Economic profit vs accounting profit | Microeconomics | Khan Academy
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Economic profit vs accounting profit | Microeconomics | Khan Academy


Background voice: Let’s say this past year I started a restaurant and I want to think about what type of a profit I’ve been making at that restaurant. We’re going to think about it in 2 different ways. We’re going to think about it in terms of an accounting profit, which is really the type of profit that most of us associate with a business or a firm. We’re also going to think about it in terms of economic profit, which we’ll see is a little bit different. Instead of telling us whether a business is producing income, it tells us whether it makes sense to even run the business in the way that we’re actually running it. First, let’s focus on the traditional way of calculating profit. Let’s say my firm, my restaurant, (my firm in a restaurant) in year 1 it brings in, in revenue, it brings in $500,000. Revenue literally is the amount of money the customers pay me to
eat at the restaurant. They are paying for their dinners. This is literally the money
that’s coming in the door. Sometimes people call it the top line, because it’s literally the top line of our income statement. I just wrote it. It’s the top line. Now we have to think about our expenses. Expenses. Now, when you’re running a restaurant one of the obvious expenses is going to be the cost of food. Food, we’re going to say cost us $100,000. $100,000. Then, you have the cost of labor. I have the wait staff. I have the chefs and the bus boy. On all of those people, in this past year, I spent $100,000. Then, I have, and I am going to assume that I don’t own the building, that I rent the building. So, building rent. I’m assuming this is on the building, let’s say that that was $200,000. Then finally, I really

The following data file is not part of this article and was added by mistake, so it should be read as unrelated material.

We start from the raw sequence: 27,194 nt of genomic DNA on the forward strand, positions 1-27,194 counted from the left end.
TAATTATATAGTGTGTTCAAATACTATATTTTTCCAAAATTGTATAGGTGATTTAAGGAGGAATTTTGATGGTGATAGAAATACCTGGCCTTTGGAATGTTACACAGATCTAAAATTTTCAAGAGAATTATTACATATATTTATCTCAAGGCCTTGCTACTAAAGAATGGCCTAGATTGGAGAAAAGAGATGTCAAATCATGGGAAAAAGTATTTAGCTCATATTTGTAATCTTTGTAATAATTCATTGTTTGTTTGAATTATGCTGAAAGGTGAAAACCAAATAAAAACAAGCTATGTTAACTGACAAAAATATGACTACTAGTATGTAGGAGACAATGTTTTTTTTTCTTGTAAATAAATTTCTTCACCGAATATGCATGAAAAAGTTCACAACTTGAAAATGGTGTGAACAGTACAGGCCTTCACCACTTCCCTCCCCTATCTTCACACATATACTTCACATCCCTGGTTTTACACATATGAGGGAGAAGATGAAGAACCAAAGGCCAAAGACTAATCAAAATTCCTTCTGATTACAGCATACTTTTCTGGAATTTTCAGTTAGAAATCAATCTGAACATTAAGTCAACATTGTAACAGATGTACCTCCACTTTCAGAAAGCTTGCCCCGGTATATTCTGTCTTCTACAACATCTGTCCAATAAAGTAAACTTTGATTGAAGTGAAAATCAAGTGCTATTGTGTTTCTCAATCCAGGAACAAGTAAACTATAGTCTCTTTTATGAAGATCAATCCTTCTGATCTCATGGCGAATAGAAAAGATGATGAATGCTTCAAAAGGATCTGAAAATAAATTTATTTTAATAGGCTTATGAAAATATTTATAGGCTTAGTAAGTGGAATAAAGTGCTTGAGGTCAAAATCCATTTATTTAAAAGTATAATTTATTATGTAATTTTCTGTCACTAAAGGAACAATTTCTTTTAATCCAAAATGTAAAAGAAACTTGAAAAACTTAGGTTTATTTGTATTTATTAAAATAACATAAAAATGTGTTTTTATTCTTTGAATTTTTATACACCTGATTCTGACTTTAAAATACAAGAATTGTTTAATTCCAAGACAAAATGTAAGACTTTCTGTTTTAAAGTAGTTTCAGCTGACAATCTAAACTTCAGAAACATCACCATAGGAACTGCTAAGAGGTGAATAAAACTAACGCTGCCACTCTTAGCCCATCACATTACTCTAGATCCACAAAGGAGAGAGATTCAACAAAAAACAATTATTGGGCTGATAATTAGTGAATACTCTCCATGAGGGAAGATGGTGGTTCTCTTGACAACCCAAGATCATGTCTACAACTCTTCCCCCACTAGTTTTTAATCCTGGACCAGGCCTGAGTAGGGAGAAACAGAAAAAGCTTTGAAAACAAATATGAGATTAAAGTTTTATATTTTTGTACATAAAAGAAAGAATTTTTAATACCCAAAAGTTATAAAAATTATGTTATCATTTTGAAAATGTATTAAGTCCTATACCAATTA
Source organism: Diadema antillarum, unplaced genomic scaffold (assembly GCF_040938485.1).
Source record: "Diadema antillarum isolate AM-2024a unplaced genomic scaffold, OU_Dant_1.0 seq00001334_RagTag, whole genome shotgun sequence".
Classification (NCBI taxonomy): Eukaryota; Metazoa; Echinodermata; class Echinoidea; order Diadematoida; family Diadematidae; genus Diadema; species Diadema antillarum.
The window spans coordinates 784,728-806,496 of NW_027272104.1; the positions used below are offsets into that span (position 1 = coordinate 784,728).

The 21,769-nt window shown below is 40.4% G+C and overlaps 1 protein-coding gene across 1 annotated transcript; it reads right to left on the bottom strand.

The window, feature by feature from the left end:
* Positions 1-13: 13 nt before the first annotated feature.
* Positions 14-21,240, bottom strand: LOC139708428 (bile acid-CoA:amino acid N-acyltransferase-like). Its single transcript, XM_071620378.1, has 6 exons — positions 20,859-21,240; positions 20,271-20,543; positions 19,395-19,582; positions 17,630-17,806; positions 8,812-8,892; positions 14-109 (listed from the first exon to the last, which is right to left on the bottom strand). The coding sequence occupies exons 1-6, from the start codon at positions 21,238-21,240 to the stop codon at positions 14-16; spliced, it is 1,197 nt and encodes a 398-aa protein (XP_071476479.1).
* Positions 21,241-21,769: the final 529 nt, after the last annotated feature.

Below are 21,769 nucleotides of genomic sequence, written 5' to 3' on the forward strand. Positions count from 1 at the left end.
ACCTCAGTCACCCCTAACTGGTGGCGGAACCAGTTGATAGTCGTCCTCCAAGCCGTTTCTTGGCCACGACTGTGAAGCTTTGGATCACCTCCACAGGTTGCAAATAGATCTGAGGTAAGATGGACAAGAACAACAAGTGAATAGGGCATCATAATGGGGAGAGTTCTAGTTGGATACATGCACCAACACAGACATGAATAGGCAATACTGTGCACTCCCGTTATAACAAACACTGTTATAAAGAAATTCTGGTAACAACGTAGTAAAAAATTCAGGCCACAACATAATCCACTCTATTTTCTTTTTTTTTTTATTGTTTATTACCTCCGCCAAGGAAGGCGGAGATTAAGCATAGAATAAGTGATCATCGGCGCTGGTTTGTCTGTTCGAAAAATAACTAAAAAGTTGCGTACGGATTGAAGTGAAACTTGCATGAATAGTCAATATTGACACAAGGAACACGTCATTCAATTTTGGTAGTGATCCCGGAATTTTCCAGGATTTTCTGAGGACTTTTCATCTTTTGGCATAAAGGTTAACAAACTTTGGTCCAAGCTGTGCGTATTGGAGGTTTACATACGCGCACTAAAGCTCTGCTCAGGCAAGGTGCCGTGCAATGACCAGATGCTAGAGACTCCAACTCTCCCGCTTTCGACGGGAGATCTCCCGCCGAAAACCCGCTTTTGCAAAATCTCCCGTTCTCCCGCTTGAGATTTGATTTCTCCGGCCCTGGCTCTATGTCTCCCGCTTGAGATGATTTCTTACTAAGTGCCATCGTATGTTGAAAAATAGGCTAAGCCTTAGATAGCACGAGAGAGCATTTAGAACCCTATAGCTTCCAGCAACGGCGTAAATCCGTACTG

just rented everything. I also rented the equipment, all of the stoves, the fridges, all of that stuff. None of this is stuff that I own, so the equipment rent. Equipment rent, I spent another $50,000. How much profit do I have here? Those are all of my expenses. I didn’t borrow any money, so I didn’t have any interest expense or anything like that. How much profit do I have before paying tax, or essentially my pretax profit? The reason why we think
of it in those terms is because the amount you pay in tax is usually derived from
your pretax profit. That depends on where this business is, what country, what state, what type of business it is. The easy way to calculate pretax profit, pretax profit. This is pretax and we’re thinking in terms of accounting
profit right over here. We take how much money
comes through the door and then we just have to subtract out all of the payments we
essentially have to make to other people. What we have left is out pretax profit. 500,000 minus 450,000 gives us a pretax profit (I’ll do it in that same bright yellow) of $50,000. I’m assuming that I’m the only owner of this business, so I can essentially take it all out for myself. Maybe help pay my own personal rent or whatever else, or I could take some of this or all of this and reinvest it back into the business. Maybe I start buying my equipment or I expand in some way. Who knows what I might do with that money. This is just traditional
accounting profit. This is how profit is calculated. Although, this is a super simple example. In the future I would like to do more nuanced examples in the accounting world. This, you would refer to as just accounting profit. Accounting profit. When people in the everyday world talk about profit, this is normally what
they’re talking about. Now, when economist talk about profit, they’re talking about